He also set up goat farms in Nintavur, Thirukovil and Malwatta and poultry farms in Maruthamunai, Sainthamaruthu and Palamunai and provided farmers with financial assistance and technical advice. He also established a model agriculture farm to provide technical knowhow and planting material for all agricultural endeavours in the region.

As pragmatic administrator, a week after this meeting, action commenced on all fronts. Lands were distributed, money was released and a 475 acre model farm with a labour force of 1,000 started taking shape in Nintavur.

Such was the meticulous planning of Dr. Azeez. His mission was a resounding success. The newly cultivated paddy fields brought forth bountiful harvests, and at a time of war when the country was plagued with food shortages, AGA Azeez’s food production drive was like welcome rain after a long and painful drought. An overwhelmed D.S. Senanayake, as the Minister of Agriculture, applauded Azeez on the great achievement and expressed his gratitude for helping to avert starvation and famine in the country.

Around the same time when Dr. Azeez was assigned the task of accelerating food production in the Eastern Province, D.S. Senanayake, picked on another eminent Civil Servant, C.P. de Silva and assigned him the similar task of increasing paddy cultivation in the Polonnaruwa district. Incidentally, Dr. Azeez and C.P. de Silva sat and passed the tough Civil Service exam together. Dr. Azeez was placed 2nd in the merit list with C.P. de. Silva being ranked 8th.

C.P. de.Silva restored the ancient glory of Polonnaruwa district by renovating the ancient tanks, rehabilitating irrigation channels and bringing thousands of acres of neglected jungle land under the plough for paddy cultivation. During the immediate post-war years, the rich harvest from these vast paddy lands was like God-given mercy, with food shortages being slowly relegated to the backwoods.

The people of the region benefited immensely from this new agricultural reawakening and profuse material prosperity came to them like in tidal waves. The grateful Sinhala people of Minneriya never forgot their benefactor C.P. de Silva. His name still reverberates in local folklore and he is reverently referred to even today as the “Minnery Deviyo” — the deity of Minneriya.

Apart from agriculture, Dr. Azeez established institutions for the educationally backward Muslims in the district, encouraged by Poet Abdul Cader Lebbe and Swami Vipulananda.God made some humans with major structural flaws, forgetfulness and ingratitude. The good that people do is either trivialised or quite often forgotten. This is the fate that has befallen Dr. A.M.A. Azeez’s legacy in the Ampara district. Dr. Azeez’s name is now unsung and unheard of in the predominantly Muslim areas of the Ampara district. Recorded history will perhaps be the only silent sentinel of the achievements of this fine gentleman, educationist, thoroughbred professional administrator and an Iconic Nation Builder.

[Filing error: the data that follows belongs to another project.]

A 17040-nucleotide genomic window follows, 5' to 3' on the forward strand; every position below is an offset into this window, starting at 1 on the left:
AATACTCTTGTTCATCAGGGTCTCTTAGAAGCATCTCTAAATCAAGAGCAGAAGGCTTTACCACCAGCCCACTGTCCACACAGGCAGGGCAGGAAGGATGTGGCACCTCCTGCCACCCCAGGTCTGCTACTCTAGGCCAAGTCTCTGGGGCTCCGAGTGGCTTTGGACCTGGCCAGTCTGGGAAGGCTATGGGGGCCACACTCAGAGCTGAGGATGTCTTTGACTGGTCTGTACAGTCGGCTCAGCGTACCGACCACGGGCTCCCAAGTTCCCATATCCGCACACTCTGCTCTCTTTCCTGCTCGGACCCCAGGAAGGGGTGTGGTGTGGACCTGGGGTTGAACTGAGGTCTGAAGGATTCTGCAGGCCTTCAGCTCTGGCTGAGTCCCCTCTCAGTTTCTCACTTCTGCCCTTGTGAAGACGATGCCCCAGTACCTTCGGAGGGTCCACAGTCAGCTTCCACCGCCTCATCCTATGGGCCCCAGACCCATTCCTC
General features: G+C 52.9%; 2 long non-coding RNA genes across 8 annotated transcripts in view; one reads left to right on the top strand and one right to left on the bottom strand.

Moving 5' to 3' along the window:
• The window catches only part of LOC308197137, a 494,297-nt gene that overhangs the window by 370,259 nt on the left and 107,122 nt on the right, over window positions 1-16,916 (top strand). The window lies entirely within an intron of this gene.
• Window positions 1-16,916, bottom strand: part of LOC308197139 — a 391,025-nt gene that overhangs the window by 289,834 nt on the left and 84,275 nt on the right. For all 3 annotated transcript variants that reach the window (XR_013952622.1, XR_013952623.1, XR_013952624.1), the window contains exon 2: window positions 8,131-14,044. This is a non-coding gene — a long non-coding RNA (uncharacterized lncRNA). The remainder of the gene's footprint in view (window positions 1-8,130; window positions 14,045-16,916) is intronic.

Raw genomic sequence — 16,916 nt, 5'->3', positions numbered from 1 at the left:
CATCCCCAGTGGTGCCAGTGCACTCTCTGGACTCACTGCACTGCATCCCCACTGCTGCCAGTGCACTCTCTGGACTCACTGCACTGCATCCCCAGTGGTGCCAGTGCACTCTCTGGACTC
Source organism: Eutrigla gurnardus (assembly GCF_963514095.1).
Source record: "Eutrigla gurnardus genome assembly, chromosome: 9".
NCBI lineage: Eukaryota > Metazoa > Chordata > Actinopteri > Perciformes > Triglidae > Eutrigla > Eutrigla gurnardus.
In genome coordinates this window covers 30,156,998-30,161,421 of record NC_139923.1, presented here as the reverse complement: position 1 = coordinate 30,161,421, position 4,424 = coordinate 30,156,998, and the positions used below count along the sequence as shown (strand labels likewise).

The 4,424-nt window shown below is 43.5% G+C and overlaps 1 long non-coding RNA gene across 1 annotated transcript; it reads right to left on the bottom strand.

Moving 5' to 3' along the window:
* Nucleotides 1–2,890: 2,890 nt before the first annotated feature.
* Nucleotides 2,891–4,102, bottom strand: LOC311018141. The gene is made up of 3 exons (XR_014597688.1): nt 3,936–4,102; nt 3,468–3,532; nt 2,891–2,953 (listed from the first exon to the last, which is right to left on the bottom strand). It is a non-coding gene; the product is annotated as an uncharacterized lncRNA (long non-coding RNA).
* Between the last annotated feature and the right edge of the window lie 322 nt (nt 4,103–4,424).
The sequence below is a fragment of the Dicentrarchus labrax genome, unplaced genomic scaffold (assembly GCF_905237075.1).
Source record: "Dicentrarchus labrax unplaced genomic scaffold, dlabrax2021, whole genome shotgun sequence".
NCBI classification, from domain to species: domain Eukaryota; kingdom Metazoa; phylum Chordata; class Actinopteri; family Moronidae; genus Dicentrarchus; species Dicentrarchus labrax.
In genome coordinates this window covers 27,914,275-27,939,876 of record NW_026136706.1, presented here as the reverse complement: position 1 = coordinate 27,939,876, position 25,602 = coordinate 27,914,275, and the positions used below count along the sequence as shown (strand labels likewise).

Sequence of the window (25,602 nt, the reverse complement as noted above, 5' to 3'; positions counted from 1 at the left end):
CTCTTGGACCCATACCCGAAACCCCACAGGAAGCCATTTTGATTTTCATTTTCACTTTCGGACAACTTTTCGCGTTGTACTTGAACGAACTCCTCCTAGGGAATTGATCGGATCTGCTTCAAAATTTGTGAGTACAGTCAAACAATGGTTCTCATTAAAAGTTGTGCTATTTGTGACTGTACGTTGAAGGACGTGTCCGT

The Tamil poet Subramania Bharathi has stated that “a community that fails to honour its heroes tends to lose its capacity to nurture heroes in its midst”.
(A.I. Marikar hails from Negombo and was a student at Zahira College during the Azeez era. He graduated from the University of Ceylon in 1965 and was a leading banker in Sri Lanka and overseas. He is an authority and a consultant in Islamic Banking)

Memorial oration
The Dr. A.M.A. Azeez commemoration meeting and the memorial oration will be held on Tuesday, 28th November 2017 at 4.30 pm at the Mahaweli Centre Auditorium, 96, Ananda Coomaraswamy Mawatha, Colombo 7.Dr. A.C.L. Ameer Ali of Murdoch University, Western Australia will deliver the Oration on the subject of ‘From Islamophobia to Westophobia: The Long Road to Islamist Radicalization.The Meeting will be jointly chaired by Khalid M. Farouk, President of the Dr. A.M.A. Azeez foundation and M.N.M. Naphiel, National President of the All Ceylon YMMA conference.

The Tamil book ‘Azeezum Thamilum’ written by A.M. Nahiya will be released on this occasion.
All are welcome to this public meeting.